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Dialectic of Community and Fragmentation in Organizing for Social Change
Unformatted Document Text:  23 from establishing contact with others. There was one young man from Korea. I tried to talk with him but he was so frightened that he avoided all contact with me and everyone else in the soup kitchen. I wondered what he was really afraid of. Maybe he had been hurt, or robbed, or raped. I wanted to learn more about him, but I also wanted to be sensitive. I found myself paying more attention to his nonverbals. His eyes were cast downward, his posture was slouched, he moved slowly while shuffling his feet. He was by every sign a lonely and defeated man. I felt compassion for him but I also felt hopeless about what I could do. People who live in this kind of fear for prolonged periods eventually lose their grasp of reality. Does their mental illness precede their homelessness or does homelessness come first followed by a loss of identity, fear, isolation, hopelessness and, finally, mental illness? (Field notes, 1999, p. 168) The final instance of separation and fragmentation involved the relationship between the homeless and the people who serve them. Soon we heard some noise behind the building. I walked over to discover an elderly man in a late model Lincoln dropping off a wide range of pastries and bread to the soup kitchen. I watched as the program staff loaded the food into carts and then into the building. Soon one of the men threw me a Danish and I shared it with Mike. I felt like a dog being thrown a piece of meat. (Field notes, 2001, p. 435) There are a number of ways of interpreting these experiences of separation and fragmentation. Taylor and Trujillo (2001) provide us with a perspective on the fragmentation of the self when they observe that within every person exists “multiple, decentered, linguistically constituted and often competing forms of consciousness” (p.174). In each of our descriptions of separation the focal individual is clearly decentered from the organization to which he or she is loosely attached. Furthermore, Deetz (2001) contends that dialogic studies “reject the notion of the autonomous, self-determining individual as the center of the social universe. In its place is suggested a complex, conflictual subject with an emphasis on fundamental dissensus” (p. 32) (see also Garsten & Grey, 1997; Henriques, Holloway, Urwin, Venn & Walkerdine, 1984; Mills, 1994; Nukala, 1996). In each of our examples of separation the poor could be characterized as conflictual

Authors: papa, Michael., Papa, Wendy., Wasserman, Keith., Kandath, Krishna., Worrell, Tracy. and Muthuswamy, Nithya.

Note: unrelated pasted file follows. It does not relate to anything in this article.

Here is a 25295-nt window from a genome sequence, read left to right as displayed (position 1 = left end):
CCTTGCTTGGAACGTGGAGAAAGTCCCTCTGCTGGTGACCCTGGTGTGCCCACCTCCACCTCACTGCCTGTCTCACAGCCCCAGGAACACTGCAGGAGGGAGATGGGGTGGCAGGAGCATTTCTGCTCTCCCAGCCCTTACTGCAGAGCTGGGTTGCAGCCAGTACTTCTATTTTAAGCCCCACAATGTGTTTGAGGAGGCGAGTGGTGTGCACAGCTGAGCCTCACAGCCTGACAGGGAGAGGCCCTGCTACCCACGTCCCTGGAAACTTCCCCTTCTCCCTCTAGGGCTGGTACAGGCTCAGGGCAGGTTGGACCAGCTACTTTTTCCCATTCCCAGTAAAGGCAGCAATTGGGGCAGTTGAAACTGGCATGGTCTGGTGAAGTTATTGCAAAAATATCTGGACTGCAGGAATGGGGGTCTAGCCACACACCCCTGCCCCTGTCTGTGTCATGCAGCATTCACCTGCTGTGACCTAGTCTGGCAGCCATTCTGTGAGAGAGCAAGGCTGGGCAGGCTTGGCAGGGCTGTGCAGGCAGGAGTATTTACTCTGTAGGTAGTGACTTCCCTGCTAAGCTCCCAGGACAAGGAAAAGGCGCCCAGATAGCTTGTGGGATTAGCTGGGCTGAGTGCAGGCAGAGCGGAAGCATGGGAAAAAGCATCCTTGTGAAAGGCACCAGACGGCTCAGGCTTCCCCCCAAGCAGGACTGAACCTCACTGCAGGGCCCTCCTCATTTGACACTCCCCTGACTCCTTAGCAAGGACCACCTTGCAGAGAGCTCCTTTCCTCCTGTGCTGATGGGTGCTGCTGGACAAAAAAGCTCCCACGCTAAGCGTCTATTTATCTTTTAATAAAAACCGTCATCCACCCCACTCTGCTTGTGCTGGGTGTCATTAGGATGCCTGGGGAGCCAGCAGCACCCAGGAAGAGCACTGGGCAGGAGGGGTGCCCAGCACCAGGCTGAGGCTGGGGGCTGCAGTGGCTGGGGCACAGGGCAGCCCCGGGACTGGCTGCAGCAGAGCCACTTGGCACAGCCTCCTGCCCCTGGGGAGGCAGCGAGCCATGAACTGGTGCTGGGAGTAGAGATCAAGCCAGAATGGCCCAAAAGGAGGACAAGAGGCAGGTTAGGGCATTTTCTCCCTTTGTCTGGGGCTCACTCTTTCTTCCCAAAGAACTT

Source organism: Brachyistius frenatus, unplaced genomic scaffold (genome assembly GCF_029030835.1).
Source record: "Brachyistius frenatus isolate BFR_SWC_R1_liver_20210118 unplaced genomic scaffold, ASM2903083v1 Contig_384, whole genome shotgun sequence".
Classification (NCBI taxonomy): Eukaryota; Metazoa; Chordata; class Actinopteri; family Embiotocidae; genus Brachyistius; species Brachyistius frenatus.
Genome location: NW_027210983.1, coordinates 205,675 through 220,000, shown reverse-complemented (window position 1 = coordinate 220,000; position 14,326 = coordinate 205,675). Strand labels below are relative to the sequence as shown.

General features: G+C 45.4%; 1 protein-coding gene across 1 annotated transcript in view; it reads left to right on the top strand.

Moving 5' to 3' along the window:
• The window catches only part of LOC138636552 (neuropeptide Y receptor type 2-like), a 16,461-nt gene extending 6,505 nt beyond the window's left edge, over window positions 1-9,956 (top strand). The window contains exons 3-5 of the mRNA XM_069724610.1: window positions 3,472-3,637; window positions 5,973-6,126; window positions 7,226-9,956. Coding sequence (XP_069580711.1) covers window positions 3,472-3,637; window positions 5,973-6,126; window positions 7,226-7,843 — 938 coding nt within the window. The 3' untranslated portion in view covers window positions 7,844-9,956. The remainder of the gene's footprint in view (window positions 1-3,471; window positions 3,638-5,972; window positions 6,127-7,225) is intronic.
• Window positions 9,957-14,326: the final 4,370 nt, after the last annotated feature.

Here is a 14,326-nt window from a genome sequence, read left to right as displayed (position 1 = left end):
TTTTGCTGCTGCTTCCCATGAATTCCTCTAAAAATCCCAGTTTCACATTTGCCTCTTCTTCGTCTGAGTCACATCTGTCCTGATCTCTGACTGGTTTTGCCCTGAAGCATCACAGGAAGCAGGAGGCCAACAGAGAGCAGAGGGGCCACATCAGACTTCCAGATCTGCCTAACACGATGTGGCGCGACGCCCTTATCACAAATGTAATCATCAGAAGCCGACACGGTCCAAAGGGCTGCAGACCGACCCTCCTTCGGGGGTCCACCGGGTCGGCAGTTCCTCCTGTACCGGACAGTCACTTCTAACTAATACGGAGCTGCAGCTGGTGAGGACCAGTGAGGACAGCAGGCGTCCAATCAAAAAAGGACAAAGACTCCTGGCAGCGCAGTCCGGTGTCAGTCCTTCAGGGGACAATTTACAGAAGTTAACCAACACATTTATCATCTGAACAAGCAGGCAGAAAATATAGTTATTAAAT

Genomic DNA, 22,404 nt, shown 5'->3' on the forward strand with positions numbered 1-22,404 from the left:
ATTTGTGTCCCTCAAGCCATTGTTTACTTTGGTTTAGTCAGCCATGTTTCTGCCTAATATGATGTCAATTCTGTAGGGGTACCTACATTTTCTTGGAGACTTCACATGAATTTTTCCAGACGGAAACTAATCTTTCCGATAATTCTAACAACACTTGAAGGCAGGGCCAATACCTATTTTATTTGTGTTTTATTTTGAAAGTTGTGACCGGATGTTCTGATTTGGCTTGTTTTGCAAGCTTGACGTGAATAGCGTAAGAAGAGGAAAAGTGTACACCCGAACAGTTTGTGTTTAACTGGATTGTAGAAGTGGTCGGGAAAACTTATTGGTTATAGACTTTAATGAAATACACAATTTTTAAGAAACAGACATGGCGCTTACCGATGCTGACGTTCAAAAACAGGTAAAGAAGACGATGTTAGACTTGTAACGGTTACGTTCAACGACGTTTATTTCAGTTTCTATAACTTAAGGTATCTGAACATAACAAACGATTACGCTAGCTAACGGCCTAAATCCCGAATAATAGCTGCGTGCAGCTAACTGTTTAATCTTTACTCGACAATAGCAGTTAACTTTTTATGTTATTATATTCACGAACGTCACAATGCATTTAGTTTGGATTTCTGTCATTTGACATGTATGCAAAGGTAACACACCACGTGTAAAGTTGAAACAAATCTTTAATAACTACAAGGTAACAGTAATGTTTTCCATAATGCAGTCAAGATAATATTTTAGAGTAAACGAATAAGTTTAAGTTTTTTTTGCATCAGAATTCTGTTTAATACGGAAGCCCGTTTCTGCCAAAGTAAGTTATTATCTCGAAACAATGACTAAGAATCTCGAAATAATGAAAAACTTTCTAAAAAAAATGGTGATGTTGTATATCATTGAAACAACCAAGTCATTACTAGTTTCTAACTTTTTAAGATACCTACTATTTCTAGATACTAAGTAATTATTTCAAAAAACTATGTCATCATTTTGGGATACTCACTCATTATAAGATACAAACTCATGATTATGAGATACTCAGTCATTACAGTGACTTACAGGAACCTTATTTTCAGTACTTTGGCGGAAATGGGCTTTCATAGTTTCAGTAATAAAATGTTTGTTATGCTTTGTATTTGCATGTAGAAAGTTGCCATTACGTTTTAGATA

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23
from establishing contact with others. There was one young man from
Korea. I tried to talk with him but he was so frightened that he avoided all
contact with me and everyone else in the soup kitchen. I wondered what
he was really afraid of. Maybe he had been hurt, or robbed, or raped. I
wanted to learn more about him, but I also wanted to be sensitive. I found
myself paying more attention to his nonverbals. His eyes were cast
downward, his posture was slouched, he moved slowly while shuffling his
feet. He was by every sign a lonely and defeated man. I felt compassion
for him but I also felt hopeless about what I could do. People who live in this
kind of fear for prolonged periods eventually lose their grasp of reality. Does
their mental illness precede their homelessness or does homelessness come
first followed by a loss of identity, fear, isolation, hopelessness and, finally,
mental illness? (Field notes, 1999, p. 168)
The final instance of separation and fragmentation involved the
relationship between the homeless and the people who serve them.
Soon we heard some noise behind the building. I walked over to discover
an elderly man in a late model Lincoln dropping off a wide range of
pastries and bread to the soup kitchen. I watched as the program staff
loaded the food into carts and then into the building. Soon one of the men
threw me a Danish and I shared it with Mike. I felt like a dog being thrown a
piece of meat. (Field notes, 2001, p. 435)
There are a number of ways of interpreting these experiences of separation
and fragmentation. Taylor and Trujillo (2001) provide us with a perspective on the
fragmentation of the self when they observe that within every person exists
“multiple, decentered, linguistically constituted and often competing forms of
consciousness” (p.174). In each of our descriptions of separation the focal
individual is clearly decentered from the organization to which he or she is loosely
attached. Furthermore, Deetz (2001) contends that dialogic studies “reject the
notion of the autonomous, self-determining individual as the center of the social
universe. In its place is suggested a complex, conflictual subject with an emphasis
on fundamental dissensus” (p. 32) (see also Garsten & Grey, 1997; Henriques,
Holloway, Urwin, Venn & Walkerdine, 1984; Mills, 1994; Nukala, 1996). In each of
our examples of separation the poor could be characterized as conflictual


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